American Association for Cancer Research
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Supplementary Figure 3 from miR-23b Represses Proto-oncogene Src Kinase and Functions as Methylation-Silenced Tumor Suppressor with Diagnostic and Prognostic Significance in Prostate Cancer

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journal contribution
posted on 2023-03-30, 21:20 authored by Shahana Majid, Altaf A. Dar, Sharanjot Saini, Sumit Arora, Varahram Shahryari, Mohd Saif Zaman, Inik Chang, Soichiro Yamamura, Yuichiro Tanaka, Guoren Deng, Rajvir Dahiya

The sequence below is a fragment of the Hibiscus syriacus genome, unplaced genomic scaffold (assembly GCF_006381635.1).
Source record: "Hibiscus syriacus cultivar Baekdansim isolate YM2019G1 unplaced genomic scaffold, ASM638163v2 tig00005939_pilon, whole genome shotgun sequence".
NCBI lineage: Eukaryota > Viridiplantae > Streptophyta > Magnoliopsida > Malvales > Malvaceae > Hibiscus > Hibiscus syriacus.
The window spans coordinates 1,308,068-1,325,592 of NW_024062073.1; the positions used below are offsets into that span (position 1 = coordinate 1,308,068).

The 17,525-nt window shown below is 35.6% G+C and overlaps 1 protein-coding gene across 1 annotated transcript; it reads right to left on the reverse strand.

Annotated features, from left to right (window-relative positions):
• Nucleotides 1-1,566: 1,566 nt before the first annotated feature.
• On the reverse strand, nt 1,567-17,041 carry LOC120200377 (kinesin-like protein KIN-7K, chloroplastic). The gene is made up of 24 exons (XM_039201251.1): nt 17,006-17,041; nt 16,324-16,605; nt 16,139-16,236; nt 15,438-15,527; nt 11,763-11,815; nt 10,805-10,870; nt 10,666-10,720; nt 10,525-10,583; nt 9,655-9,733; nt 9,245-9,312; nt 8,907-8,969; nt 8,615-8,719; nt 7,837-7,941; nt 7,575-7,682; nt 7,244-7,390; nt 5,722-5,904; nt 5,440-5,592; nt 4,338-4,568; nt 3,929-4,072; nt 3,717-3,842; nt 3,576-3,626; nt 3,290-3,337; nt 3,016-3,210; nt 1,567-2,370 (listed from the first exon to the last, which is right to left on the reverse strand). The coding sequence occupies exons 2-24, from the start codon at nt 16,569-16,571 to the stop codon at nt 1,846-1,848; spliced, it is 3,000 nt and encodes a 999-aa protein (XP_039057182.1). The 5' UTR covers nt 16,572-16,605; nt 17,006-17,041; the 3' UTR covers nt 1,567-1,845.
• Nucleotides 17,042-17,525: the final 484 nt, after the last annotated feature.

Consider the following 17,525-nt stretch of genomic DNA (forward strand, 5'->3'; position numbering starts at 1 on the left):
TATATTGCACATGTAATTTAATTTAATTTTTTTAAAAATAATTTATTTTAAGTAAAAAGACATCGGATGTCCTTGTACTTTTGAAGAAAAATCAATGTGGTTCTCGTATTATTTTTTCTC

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The miRNAs have great potential as biomarkers and therapeutic agents owing to their ability to control multiple genes and potential to influence cellular behavior. Here, we identified that miR-23b is a methylation-silenced tumor suppressor in prostate cancer. We showed that miR-23b expression is controlled by promoter methylation and has great promise as a diagnostic and prognostic biomarker in prostate cancer. High levels of miR-23b expression are positively correlated with higher overall and recurrence-free survival in patients with prostate cancer. Furthermore, we elucidated the tumor suppressor role of miR-23b using in vitro and in vivo models. We showed that proto-oncogene Src kinase and Akt are direct targets of miR-23b. Increased expression of miR-23b inhibited proliferation, colony formation, migration/invasion, and triggered G0–G1 cell-cycle arrest and apoptosis in prostate cancer. Overexpression of miR-23b inhibited epithelial-to-mesenchymal transition (EMT) causing a decline in mesenchymal markers Vimentin and Snail and increasing the epithelial marker, E-cadherin. Depletion of Src by RNA interference conferred similar functional effects as that of miR-23b reconstitution. miR-23b expression caused a dramatic decrease in tumor growth in nude mice and attenuated Src expression in excised tumors compared with a control miR. These findings suggest that miR-23b is a methylation-silenced tumor suppressor that may be a useful biomarker in prostate cancer. Loss of miR-23b may confer proliferative advantage and promote prostate cancer migration and invasion, and reexpression of miR-23b may contribute to the epigenetic therapy for prostate cancer. Cancer Res; 72(24); 6435–46. ©2012 AACR.

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